LeCroy was already taking Oxycodone, an opiate painkiller, to manage symptoms from his surgery, his wife told doctors. The drug was listed as one of his active medications, Morton Plant medical records show.
Doctors there said his respiratory troubles were bacterial pneumonia and gave him antibiotics through an IV. They also gave him Dilaudid, a powerful painkiller derived from morphine and a cough medicine that includes codeine.
Oxycodone is listed by the Mayo Clinic as one of the drugs that should not be combined with Dilaudid, although its guidance states that it “may be required in some cases.” Soon after he took it, LeCroy suffered an intense and distressing period of hallucinations during which he said faces emerged from walls and creatures crawled on the floor. His wife later told him he repeatedly pointed his camera phone at things he thought he was seeing.
The hallucinations lasted several days even after LeCroy was discharged, he said. His medical records show that doctors recorded the episode as acute delirium.
BayCare officials declined to comment on the case.
LeCroy hadn’t planned to take action until he received a $900 bill, his share of a nearly $46,000 charge the hospital billed his insurance. He is refusing to pay and it has since been sent to collections.
“I’m sure I would not have stayed three days,” he said. “I just don’t think I should pay for their negligence.”
LeCroy, who served as a paramedic for 35 years and is a qualified respiratory therapist, felt he had sufficient medical knowledge to challenge BayCare over the bill. He talked to three law firms, getting the same response: “They said, ‘If I would have died or had permanent injury then your family would have had something to sue for’,” he said.
In any other walk of life, LeCroy could file in small claims court, where plaintiffs can ask for up to $8,000 if they feel they have been wronged. But Florida does not allow that option for medical malpractice cases, said Jay Wolfson, a University of South Florida professor who teaches health care policy at Stetson University College of Law.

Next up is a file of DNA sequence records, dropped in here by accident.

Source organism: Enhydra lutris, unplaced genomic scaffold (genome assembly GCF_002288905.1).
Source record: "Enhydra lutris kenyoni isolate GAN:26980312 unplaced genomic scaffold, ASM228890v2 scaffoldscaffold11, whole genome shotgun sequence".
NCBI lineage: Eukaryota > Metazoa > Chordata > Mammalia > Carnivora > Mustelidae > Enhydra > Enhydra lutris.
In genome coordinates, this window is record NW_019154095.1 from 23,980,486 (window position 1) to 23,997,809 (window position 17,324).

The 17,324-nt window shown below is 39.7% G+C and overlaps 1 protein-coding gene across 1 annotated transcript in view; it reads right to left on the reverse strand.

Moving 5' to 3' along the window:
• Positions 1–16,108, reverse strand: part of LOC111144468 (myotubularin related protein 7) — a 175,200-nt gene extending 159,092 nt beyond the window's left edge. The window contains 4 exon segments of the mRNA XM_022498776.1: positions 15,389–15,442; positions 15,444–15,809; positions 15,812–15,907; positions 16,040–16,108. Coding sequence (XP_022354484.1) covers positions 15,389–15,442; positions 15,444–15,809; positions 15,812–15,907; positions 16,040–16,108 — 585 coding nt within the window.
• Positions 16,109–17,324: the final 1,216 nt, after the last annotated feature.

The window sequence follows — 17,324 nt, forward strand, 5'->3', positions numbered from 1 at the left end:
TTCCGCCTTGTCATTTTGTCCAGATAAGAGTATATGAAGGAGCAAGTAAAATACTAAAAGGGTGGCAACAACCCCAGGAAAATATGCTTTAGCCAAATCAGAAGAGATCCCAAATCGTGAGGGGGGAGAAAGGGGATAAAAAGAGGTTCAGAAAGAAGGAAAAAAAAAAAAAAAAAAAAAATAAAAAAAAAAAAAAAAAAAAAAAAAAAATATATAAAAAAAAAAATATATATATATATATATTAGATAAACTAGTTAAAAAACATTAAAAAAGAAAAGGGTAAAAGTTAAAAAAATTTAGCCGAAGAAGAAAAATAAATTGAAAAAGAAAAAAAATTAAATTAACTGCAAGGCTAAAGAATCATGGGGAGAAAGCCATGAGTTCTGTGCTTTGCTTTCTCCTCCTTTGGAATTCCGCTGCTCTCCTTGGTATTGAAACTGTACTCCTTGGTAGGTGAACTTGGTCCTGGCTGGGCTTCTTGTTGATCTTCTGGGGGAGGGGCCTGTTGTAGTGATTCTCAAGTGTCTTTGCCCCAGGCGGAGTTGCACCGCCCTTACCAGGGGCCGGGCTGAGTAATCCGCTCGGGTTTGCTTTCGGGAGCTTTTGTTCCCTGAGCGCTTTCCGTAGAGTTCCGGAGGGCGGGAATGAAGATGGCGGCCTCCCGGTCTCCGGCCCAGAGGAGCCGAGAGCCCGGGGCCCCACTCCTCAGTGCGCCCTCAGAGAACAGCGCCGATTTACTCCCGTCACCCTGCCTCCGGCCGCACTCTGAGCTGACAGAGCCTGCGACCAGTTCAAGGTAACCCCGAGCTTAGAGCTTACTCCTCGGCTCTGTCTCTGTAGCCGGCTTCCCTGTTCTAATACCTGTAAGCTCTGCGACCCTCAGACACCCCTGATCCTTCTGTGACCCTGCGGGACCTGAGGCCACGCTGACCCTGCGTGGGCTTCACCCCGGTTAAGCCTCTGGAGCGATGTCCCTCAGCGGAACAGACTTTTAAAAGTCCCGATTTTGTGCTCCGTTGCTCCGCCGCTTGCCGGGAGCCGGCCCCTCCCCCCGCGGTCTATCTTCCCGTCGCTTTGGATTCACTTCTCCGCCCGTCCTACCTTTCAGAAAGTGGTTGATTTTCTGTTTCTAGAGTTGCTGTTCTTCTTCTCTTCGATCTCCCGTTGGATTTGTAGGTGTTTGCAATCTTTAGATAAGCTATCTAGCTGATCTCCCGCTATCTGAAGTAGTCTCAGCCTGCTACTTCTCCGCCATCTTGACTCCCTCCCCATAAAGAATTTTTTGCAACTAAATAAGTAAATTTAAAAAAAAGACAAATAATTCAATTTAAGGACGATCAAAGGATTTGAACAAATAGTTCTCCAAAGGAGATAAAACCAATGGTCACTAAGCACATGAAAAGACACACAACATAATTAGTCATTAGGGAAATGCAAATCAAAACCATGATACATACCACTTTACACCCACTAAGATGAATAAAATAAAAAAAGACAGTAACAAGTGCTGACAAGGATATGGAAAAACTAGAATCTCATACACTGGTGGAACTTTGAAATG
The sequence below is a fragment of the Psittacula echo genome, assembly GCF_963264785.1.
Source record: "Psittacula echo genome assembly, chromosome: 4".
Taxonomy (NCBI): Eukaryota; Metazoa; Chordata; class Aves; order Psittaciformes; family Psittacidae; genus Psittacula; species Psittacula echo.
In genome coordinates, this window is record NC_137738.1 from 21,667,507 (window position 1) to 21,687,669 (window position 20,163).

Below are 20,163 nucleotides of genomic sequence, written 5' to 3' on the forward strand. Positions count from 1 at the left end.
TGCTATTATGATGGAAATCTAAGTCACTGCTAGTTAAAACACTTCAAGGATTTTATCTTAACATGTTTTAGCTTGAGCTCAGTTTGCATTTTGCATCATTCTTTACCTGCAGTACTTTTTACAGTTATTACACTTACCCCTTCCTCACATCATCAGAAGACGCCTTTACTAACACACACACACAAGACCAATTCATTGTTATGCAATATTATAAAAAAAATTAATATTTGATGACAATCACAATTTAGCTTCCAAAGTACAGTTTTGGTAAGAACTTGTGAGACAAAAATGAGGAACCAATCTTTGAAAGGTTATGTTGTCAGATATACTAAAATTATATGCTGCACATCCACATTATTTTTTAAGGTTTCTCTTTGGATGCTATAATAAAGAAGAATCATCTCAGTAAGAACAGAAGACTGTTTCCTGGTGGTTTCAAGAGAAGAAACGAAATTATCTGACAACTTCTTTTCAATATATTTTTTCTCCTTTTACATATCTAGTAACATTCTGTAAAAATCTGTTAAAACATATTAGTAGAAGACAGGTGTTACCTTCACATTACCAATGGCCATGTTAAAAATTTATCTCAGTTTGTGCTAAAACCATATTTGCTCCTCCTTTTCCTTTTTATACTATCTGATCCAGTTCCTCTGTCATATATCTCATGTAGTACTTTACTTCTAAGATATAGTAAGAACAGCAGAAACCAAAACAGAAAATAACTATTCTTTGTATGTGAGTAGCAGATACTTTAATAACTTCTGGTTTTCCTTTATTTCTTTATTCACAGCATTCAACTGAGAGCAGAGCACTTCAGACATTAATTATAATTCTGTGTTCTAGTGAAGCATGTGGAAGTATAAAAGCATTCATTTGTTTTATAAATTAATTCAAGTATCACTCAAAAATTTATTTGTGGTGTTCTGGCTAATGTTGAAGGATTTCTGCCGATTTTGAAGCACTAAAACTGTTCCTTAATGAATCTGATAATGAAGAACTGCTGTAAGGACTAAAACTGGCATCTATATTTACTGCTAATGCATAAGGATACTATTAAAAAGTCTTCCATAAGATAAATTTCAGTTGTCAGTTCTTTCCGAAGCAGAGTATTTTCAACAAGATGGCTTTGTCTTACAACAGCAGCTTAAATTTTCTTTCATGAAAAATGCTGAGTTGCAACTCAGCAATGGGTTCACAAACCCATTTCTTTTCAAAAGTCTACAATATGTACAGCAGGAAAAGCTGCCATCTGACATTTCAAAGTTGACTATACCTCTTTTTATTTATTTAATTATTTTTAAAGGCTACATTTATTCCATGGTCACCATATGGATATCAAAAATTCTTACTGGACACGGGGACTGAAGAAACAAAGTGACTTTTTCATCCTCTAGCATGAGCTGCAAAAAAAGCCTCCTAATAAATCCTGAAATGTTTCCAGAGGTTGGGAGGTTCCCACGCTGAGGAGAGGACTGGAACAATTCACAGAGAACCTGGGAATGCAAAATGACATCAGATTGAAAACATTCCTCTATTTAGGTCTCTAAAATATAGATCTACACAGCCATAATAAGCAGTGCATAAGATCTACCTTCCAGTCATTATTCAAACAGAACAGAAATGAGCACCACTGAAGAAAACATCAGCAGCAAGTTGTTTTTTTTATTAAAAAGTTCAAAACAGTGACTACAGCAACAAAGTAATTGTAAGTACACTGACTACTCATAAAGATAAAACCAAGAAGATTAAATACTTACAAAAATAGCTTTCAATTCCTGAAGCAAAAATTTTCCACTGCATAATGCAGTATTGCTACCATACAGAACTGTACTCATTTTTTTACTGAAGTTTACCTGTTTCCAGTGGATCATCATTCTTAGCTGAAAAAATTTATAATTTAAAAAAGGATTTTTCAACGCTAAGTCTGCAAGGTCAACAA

That means minor cases must go through the same medical malpractice process that is designed to prevent frivolous lawsuits. The cost of attorneys and medical experts needed to take a case to court can rise as high as $100,000, he said. In a case where the patient emerges from a medical ordeal uninjured, juries are unlikely to award significant damages, he said.
“Juries tend to say, ‘You’re OK now,’” he said. “That it was negligence or bad actions is very hard to prove.”
A doctor can lose their license if they have three malpractice judgments against them, Wolfson said. Other options for aggrieved patients include filing complaints with the Florida Medical Board or with the Florida Agency for Health Care Administration. Depending on the nature of the complaint or if those government agencies receive multiple reports, it can lead to an investigation and sanctions, Wolfson said.
“The patient likely won’t get money but can get a degree of moral satisfaction they have identified a problem with an institution,” he said.
LeCroy said he has filed complaints about his treatment with the Agency for Health Care Administration and the Joint Commission, an organization that accredits hospitals. The Times reviewed copies of the complaint. The Agency for Health Care Administration does not comment on specific cases.
Karpinski says she filed a complaint with a laboratory accreditation service run by the College of American Pathologists. The college did not respond to two emailed requests seeking comment.
She also reached out to UF Health, as she was concerned that the skin cancer diagnosis was still in her medical records.
At first, the institution declined to change its diagnosis but eventually agreed to have the National Cancer Institute review sample slides from the Moffitt biopsy. Cancer Institute doctors confirmed Moffitt’s diagnosis, medical records show.
After Karpinski asked the university to make up for the money she lost, the university offered to go into pre-suit mediation. Karpinski declined the offer when she realized that would mean waiving her right to sue and to talk about her case.
When told that Karpinski was willing to waive her confidentiality rights, officials still declined to comment.
Karpinski can still remember seeing cancer patients at Moffitt and fearing she would undergo a similar experience. She said there needs to be more accountability for doctors when patients experience such turmoil.
“I am grateful to be healthy,” she said. “But they’re turning their back on a false cancer diagnosis. This is not a splinter. This is a big deal.”